Time Limitation on Method Execution in Java

I’m currently running some experiments.  I am running a lot of experiments, and they may be very long-running.  The experiments take from a few milliseconds to minutes or even hours each and can either terminate successfully or by running out of memory.  I catch the OutOfMemoryException to capture the latter case.  Sometimes, however, it seems that the execution does not terminate.  Neither does it run out of memory, nor does it seem to actually continue processing.

For this reason, I wanted a time limiter; basically, run a method and have it terminate either normally, with an exception or with a timeout.  Unfortunately, such functionality is not built into Java, nor does the internet seem to provide a reasonable solution.  All solutions say that you really shouldn’t do this, and instead check some variable to see if you should terminate computation.  The problem is that if you forcibly terminate a process, you leave it in an undefined state as all locks are forcibly freed (updated: cleared formulation corresponding to spand’s comment below).  Well, I don’t care about the states of my locks; when computation terminates, I drop all objects and start from scratch with the next test.

So, I made these classes for implementing time limitation:
[java] public interface ExceptionRunnable {
public void run() throws Throwable;

public class Future<V> {
private V value;

public V getValue() {
return value;

public void setValue(final V value) {
this.value = value;

public class TimeLimit implements ExceptionRunnable {
private final ExceptionRunnable r;
private final int limit;
private Throwable t;

public TimeLimit(final int limit, final ExceptionRunnable r) {
this.limit = limit;
this.r = r;

public synchronized void run() throws Throwable {
final Thread thread = new Thread(new Runnable() {
public void run() {
try {
} catch (final Throwable t) {
TimeLimit.this.t = t;
try {
if (thread.isAlive()) {
throw new InterruptedException(“Timeout”);
} catch (final InterruptedException e) {
if (t == null) {
t = e;
if (t != null) {
final Throwable tt = t;
t = null;
throw tt;
[/java] We have an interface, an helper class and the actual implementation, TimeLimit. The code is used, e.g., as:
[java] final Future<Automaton> result = new Future<Automaton>();
new TimeLimit(TIMEOUT, new ExceptionRunnable() {
public void run() throws Exception {
LTL2Automaton.getInstance().parseFormula(ltl, negate), single));
return result.getValue();
[/java] We start by creating an instance of Future, which will hold the result in case of successful termination. We then instantiate TimeLimit with the timeout value in milliseconds and an ExceptionRunnable, which is the same as a java.Runnable, except the run method is allowed to throw any Exception (really, Throwable). Inside the run method, we do our time-consuming task, and finally set the result of the Future we created earlier. TimeLimit itself implements ExceptionRunnable, so we start it by executing the run method. We can fainlly process the result stored in the Future, in this case we return it from another method.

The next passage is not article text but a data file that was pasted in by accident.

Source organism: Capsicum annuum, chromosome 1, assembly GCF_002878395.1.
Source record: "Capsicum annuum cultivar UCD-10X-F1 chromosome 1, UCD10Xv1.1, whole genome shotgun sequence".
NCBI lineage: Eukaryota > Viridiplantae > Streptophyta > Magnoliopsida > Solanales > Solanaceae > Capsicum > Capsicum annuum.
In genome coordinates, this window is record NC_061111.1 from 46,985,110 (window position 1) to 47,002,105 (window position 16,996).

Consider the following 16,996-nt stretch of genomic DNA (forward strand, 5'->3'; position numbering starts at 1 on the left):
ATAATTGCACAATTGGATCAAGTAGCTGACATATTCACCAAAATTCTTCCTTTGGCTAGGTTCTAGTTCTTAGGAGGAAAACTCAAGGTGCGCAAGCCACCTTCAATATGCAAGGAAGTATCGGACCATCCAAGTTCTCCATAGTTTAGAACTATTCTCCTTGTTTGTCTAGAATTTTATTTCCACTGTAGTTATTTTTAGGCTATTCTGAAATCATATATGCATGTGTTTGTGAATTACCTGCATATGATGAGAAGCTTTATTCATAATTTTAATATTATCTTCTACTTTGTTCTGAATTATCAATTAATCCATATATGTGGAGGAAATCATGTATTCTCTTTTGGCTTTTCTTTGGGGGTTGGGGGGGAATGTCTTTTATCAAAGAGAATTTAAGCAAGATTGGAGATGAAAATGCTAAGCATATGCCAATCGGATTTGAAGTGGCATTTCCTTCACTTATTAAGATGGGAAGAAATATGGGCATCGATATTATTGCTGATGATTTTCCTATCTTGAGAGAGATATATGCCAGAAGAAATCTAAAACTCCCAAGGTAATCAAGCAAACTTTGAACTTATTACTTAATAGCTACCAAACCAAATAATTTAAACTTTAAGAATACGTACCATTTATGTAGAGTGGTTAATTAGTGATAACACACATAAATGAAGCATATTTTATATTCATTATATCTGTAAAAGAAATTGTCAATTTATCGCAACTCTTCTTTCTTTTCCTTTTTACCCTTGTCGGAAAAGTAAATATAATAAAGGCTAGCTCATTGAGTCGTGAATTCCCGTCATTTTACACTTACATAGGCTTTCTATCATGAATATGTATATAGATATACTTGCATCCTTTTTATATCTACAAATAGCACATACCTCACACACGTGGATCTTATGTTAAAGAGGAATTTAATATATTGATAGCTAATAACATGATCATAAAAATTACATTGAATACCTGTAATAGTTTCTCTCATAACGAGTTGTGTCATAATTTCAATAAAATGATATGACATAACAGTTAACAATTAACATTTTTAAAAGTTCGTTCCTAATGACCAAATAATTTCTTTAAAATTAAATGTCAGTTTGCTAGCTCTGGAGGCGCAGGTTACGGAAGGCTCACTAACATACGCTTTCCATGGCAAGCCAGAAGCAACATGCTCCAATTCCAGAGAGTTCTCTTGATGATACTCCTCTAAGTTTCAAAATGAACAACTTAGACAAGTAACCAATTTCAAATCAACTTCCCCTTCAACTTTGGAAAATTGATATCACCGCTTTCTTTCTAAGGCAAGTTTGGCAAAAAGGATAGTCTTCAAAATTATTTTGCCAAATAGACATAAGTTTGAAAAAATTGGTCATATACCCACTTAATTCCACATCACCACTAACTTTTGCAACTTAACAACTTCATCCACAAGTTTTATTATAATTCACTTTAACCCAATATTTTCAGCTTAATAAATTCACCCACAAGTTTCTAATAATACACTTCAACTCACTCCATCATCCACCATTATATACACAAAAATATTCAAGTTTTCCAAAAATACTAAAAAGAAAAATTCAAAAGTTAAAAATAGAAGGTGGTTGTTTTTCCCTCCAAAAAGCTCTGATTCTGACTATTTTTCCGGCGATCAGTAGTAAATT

If the above code snippet returns normally, it just executes, no exception is thrown, and the result is available in the Future. If an exception is raised in the long-running computation, it is just propagated, and re-thrown by the run-method of TimeLimit. Finally, if the method times out, an InterruptedException is thrown by run, and this can be handled. In a better world, I would probably have made a separate exception for this.

Also, this can be done much more elegantly using continuations, but nooooooo, you have to do it in a complicate inelegant way in Java.

4 thoughts on “Time Limitation on Method Execution in Java

  1. Just nitpicking – Stopping a thread will not leave its locks in undefined states. All monitors will be unlocked (as the ThreadDeath object travels up the stack) but that may leave objects in an undefined state.

    1. True – I’ve cleaned up the formulation. Though only locks held by entering sections protected by the synchronized keyword are freed, locks created via the java.util.concurrent.* classes are not.

      1. Well, if you use them as (which you really really should):

        try {
        // death happens here
        } finally {

        they should afaik as ThreadDeath is just a Throwable. I dont think theres any magic going on with regards to monitors.. only an exception leaving a synchronized block.

        1. Only if my code is simple. If I use those constructs instead of just synchronized, it’s typically because the locking spans multiple methods and cannot be statically determined.

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